Sweating It Out
The Battle of The Bulge
Chapter 1 -- European
Theater of Operations
I was sworn into the
army at Fort Leavenworth, KS. March 1, 1943. I sold my transport truck
during my subsequent seven-day furlough. I reported back the 7th and the
night of the 12th, found myself getting off the Pullman train at Fort
Jackson, South Carolina. At that time I didn't know Khaki's from OD's, a
howitzer from a carbine or a General from a Sergeant and didn't care, now
I know the difference and still don't care.
I was assigned to
HQ, Battery, 589 Field Artillery Battalion, 106th
Infantry Division and started to get used to such things as close
order drill, reveille, retreat and being bossed around by some Non-com or
Officer. On the fourth or fifth day at Jackson, I sprained my ankle and
was told to help the supply Sergeant because I couldn't get around very
well but could help him by typing, etc. The supply Sergeant was Sgt.
Collins and was a nice guy. He later made Warrant Officer and was killed
in a truck accident in France.
Nearly eleven months rolled by in Jackson, our outfit was getting pretty
sharp with the 105 MM Howitzers, as for myself, I was still working in
supply, had finally made T/5 and was carried on the T/O as a truck driver.
Fort Jackson was close to Columbia, the capital of South Carolina. There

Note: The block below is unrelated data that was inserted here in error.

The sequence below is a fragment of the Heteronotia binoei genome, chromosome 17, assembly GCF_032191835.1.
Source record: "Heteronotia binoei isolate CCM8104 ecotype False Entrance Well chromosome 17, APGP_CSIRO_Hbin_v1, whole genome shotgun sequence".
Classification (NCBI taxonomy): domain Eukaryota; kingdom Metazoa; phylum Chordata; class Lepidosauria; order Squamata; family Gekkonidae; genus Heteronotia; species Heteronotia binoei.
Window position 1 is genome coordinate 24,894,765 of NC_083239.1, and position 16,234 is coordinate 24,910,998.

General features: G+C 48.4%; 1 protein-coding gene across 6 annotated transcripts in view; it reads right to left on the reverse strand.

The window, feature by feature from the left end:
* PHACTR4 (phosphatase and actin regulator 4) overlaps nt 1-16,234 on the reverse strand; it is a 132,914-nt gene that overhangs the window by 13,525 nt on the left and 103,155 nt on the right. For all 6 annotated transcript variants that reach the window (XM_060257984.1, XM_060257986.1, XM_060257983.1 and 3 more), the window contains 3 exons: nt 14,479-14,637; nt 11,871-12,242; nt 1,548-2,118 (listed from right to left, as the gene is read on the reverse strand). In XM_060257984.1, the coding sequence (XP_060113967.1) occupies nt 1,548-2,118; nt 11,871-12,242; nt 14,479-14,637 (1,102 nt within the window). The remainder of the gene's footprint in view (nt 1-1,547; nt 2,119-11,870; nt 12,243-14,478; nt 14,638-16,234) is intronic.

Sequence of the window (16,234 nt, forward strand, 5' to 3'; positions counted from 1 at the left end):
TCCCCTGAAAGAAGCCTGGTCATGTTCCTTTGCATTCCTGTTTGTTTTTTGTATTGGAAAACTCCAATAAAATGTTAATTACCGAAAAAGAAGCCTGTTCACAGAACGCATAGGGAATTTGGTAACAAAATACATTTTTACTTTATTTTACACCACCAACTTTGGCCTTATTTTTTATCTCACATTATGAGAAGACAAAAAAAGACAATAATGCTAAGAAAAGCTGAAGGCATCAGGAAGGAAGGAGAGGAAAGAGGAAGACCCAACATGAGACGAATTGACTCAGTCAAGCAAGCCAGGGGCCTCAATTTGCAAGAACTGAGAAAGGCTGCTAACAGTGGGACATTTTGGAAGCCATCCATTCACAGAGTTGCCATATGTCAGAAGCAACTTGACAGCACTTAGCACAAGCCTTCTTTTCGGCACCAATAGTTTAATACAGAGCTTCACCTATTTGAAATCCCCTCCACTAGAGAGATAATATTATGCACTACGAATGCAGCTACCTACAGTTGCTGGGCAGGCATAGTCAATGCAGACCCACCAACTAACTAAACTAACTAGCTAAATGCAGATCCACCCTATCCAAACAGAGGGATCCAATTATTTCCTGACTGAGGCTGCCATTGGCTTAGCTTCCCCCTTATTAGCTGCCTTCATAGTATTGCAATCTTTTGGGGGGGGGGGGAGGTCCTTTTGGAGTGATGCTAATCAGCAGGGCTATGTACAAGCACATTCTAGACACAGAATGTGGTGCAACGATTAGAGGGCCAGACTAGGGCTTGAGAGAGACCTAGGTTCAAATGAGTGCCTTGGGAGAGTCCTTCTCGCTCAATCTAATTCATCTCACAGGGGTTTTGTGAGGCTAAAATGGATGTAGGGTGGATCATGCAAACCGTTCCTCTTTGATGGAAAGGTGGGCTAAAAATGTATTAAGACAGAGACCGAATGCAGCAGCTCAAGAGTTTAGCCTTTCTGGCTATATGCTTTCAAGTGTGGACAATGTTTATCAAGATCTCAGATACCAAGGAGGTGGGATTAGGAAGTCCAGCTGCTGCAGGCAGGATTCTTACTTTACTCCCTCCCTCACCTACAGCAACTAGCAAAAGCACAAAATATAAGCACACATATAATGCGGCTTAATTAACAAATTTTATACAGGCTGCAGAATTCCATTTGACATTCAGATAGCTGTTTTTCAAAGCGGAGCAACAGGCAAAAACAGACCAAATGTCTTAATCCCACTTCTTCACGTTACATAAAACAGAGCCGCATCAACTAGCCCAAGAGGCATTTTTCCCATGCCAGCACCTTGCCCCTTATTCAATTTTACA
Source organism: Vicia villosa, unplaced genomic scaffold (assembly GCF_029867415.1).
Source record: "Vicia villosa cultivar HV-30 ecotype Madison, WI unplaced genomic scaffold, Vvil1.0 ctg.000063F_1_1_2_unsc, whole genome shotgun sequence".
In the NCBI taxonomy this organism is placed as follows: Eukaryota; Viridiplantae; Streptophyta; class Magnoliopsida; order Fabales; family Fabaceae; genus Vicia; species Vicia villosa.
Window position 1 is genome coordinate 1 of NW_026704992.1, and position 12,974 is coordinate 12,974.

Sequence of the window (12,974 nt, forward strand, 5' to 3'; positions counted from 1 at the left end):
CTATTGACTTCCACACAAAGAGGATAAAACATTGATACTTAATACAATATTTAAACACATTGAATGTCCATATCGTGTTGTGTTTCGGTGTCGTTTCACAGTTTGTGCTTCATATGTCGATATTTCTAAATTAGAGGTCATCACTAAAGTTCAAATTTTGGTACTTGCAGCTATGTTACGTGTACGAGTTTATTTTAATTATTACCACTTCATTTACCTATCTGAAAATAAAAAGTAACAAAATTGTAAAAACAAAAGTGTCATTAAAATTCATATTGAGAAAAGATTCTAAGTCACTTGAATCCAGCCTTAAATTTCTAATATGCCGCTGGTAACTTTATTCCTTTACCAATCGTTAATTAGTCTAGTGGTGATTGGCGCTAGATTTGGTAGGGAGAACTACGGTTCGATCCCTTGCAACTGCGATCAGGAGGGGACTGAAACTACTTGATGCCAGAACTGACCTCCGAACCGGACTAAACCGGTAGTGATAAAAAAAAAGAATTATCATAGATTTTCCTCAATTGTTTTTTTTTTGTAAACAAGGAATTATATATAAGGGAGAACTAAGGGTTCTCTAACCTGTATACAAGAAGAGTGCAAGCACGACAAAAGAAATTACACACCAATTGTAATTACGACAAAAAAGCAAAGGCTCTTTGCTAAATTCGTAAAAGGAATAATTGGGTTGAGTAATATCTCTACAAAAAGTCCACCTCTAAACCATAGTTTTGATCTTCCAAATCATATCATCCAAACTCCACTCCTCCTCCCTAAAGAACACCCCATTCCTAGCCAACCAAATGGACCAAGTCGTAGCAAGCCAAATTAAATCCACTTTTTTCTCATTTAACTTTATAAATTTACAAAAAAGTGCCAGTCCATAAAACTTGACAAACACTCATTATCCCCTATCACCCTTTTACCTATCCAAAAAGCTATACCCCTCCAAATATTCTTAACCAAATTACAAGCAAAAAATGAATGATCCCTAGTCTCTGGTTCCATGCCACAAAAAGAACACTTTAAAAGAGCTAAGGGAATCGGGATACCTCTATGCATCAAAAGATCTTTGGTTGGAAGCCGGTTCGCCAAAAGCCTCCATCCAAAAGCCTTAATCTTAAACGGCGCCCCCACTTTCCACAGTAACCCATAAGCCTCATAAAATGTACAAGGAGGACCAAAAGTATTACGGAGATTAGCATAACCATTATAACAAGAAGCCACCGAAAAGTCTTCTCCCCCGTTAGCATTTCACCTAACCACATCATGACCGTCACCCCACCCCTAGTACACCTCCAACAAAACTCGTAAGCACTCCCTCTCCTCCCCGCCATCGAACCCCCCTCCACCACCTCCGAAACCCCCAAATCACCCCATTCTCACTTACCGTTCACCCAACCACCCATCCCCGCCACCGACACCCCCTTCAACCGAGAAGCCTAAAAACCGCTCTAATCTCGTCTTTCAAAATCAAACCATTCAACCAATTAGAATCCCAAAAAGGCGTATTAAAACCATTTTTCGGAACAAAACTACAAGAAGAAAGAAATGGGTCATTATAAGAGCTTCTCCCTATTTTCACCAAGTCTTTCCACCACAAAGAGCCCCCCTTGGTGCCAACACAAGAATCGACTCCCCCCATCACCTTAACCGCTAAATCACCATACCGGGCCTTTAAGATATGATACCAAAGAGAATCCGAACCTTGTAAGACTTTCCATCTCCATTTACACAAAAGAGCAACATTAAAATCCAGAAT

wasn't much to do in that southern city, I guess the best part of my stay
in Fort Jackson was the two furloughs that I drew.
In the latter part of January, 1944, we loaded all our belongings into our
trucks and headed for Tennessee to pull maneuvers. For two months the red
army fought the blue army all over those hills and no one ever seemed to
win, sometimes we were red and sometimes we were blue. Out of those sixty
days, I think it rained fifty-nine and was cloudy the remaining one. The
principle thing we learned was how to be wet, hungry and miserable. I
didn't think it could get any worse, but it did. The 26th and 78th
Divisions were on the maneuvers with us.
On or about March 28, 1944, the Golden Lion Division, as we were called
because of our shoulder patch, moved into barracks at
Camp Atterbury, Indiana, thirty-five miles
southwest of Indianapolis. To most of us, it was just like coming back to
the United States. If a man must be in the army, he should try to get
stationed near Indianapolis, as that is really a soldier's town.
Indianapolis took to the 106th and the 106th took to Indianapolis. Another
nice feature about Atterbury, you could make Chicago on a weekend pass.
I got two furloughs at Atterbury, the last one for fifteen days, so didn't
feel too badly when we were told we were going overseas. The last two
weeks were a nightmare for supply, turning in property, drawing new
clothes, packing and crating our equipment for overseas shipment and in
general going mad in a maze of confusion, which seems to be S.O.P.
(Standard Operating Procedure) in the army. We finished at last however
and marched across camp to the railroad and boarded a army troop carrier
for the journey to a secret destination, which turned out to be Camp Miles
Standish in Massachusetts, between Boston and Providence, Rhode Island. We